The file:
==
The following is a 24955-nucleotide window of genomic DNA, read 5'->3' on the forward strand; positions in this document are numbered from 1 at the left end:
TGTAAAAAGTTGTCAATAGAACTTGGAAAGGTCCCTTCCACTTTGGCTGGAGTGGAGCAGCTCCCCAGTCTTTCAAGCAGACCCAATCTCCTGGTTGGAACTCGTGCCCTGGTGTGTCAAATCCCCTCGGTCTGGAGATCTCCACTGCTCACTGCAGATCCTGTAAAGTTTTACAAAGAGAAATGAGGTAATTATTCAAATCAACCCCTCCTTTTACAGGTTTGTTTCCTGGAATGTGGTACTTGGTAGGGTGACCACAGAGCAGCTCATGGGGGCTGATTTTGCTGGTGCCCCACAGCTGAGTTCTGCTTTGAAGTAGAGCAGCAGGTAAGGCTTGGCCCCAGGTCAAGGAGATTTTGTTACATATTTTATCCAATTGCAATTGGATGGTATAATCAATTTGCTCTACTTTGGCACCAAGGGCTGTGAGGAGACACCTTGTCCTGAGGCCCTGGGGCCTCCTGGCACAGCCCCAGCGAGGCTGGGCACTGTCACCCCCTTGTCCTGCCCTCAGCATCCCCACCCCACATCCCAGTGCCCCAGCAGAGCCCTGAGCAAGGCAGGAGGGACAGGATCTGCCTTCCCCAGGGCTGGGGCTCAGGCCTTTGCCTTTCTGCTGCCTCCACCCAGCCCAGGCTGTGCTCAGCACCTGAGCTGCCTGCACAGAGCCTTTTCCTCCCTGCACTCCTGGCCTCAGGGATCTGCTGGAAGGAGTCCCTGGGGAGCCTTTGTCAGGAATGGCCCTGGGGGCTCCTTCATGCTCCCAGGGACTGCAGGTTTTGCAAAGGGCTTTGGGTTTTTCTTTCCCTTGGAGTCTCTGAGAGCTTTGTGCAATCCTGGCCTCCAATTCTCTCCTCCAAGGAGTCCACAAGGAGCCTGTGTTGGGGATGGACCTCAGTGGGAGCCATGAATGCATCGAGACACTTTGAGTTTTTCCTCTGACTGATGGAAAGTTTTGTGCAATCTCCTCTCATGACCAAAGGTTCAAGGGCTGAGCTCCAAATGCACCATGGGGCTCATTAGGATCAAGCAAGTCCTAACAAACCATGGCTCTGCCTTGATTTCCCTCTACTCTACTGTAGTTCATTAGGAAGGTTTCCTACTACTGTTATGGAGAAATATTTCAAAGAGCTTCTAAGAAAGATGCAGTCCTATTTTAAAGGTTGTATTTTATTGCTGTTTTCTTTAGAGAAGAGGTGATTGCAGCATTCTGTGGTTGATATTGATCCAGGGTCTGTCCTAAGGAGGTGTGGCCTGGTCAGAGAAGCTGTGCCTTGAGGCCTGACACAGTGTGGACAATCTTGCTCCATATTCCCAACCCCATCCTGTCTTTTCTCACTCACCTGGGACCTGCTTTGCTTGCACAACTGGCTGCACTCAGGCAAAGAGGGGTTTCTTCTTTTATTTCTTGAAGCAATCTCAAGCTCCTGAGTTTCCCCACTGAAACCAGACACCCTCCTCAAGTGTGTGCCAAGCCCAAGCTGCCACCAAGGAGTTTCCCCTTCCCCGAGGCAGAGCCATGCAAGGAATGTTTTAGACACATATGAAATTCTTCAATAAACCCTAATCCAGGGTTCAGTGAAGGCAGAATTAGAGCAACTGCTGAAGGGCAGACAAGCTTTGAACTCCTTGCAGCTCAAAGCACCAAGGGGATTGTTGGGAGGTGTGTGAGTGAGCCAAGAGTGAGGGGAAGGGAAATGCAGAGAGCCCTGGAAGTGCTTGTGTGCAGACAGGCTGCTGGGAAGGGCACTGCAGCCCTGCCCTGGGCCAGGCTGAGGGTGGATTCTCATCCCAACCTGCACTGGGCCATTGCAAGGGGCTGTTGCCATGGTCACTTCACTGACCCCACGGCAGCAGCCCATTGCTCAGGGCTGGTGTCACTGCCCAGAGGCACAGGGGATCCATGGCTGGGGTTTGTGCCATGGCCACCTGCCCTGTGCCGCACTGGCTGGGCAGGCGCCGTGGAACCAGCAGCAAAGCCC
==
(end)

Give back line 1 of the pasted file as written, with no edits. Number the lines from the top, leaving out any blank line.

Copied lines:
The following is a 24955-nucleotide window of genomic DNA, read 5'->3' on the forward strand; positions in this document are numbered from 1 at the left end: